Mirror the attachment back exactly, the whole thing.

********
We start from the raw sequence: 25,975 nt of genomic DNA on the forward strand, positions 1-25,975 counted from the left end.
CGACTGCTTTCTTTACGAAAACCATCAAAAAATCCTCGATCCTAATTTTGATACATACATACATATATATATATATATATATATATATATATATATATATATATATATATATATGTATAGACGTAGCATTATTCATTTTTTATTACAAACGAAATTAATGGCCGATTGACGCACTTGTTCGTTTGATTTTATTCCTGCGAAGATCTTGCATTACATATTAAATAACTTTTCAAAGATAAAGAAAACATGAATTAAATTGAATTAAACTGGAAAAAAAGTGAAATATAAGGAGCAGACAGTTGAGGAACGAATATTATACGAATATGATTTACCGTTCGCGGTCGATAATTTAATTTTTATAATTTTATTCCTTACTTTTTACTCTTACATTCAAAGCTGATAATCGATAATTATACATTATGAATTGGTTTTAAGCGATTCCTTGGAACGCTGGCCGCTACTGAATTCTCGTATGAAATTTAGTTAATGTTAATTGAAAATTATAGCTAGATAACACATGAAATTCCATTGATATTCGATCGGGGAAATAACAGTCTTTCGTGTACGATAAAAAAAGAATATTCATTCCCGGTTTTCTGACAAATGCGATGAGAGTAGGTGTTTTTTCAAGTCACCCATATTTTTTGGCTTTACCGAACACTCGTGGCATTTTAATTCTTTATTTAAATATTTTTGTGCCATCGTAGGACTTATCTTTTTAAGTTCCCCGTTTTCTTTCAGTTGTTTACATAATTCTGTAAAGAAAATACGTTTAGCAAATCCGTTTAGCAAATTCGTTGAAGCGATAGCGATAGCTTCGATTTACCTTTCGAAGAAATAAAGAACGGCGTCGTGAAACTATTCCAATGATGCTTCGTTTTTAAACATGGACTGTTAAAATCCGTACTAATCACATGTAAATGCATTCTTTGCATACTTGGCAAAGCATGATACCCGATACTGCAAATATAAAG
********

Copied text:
We start from the raw sequence: 25,975 nt of genomic DNA on the forward strand, positions 1-25,975 counted from the left end.
CGACTGCTTTCTTTACGAAAACCATCAAAAAATCCTCGATCCTAATTTTGATACATACATACATATATATATATATATATATATATATATATATATATATATATATATATATATGTATAGACGTAGCATTATTCATTTTTTATTACAAACGAAATTAATGGCCGATTGACGCACTTGTTCGTTTGATTTTATTCCTGCGAAGATCTTGCATTACATATTAAATAACTTTTCAAAGATAAAGAAAACATGAATTAAATTGAATTAAACTGGAAAAAAAGTGAAATATAAGGAGCAGACAGTTGAGGAACGAATATTATACGAATATGATTTACCGTTCGCGGTCGATAATTTAATTTTTATAATTTTATTCCTTACTTTTTACTCTTACATTCAAAGCTGATAATCGATAATTATACATTATGAATTGGTTTTAAGCGATTCCTTGGAACGCTGGCCGCTACTGAATTCTCGTATGAAATTTAGTTAATGTTAATTGAAAATTATAGCTAGATAACACATGAAATTCCATTGATATTCGATCGGGGAAATAACAGTCTTTCGTGTACGATAAAAAAAGAATATTCATTCCCGGTTTTCTGACAAATGCGATGAGAGTAGGTGTTTTTTCAAGTCACCCATATTTTTTGGCTTTACCGAACACTCGTGGCATTTTAATTCTTTATTTAAATATTTTTGTGCCATCGTAGGACTTATCTTTTTAAGTTCCCCGTTTTCTTTCAGTTGTTTACATAATTCTGTAAAGAAAATACGTTTAGCAAATCCGTTTAGCAAATTCGTTGAAGCGATAGCGATAGCTTCGATTTACCTTTCGAAGAAATAAAGAACGGCGTCGTGAAACTATTCCAATGATGCTTCGTTTTTAAACATGGACTGTTAAAATCCGTACTAATCACATGTAAATGCATTCTTTGCATACTTGGCAAAGCATGATACCCGATACTGCAAATATAAAG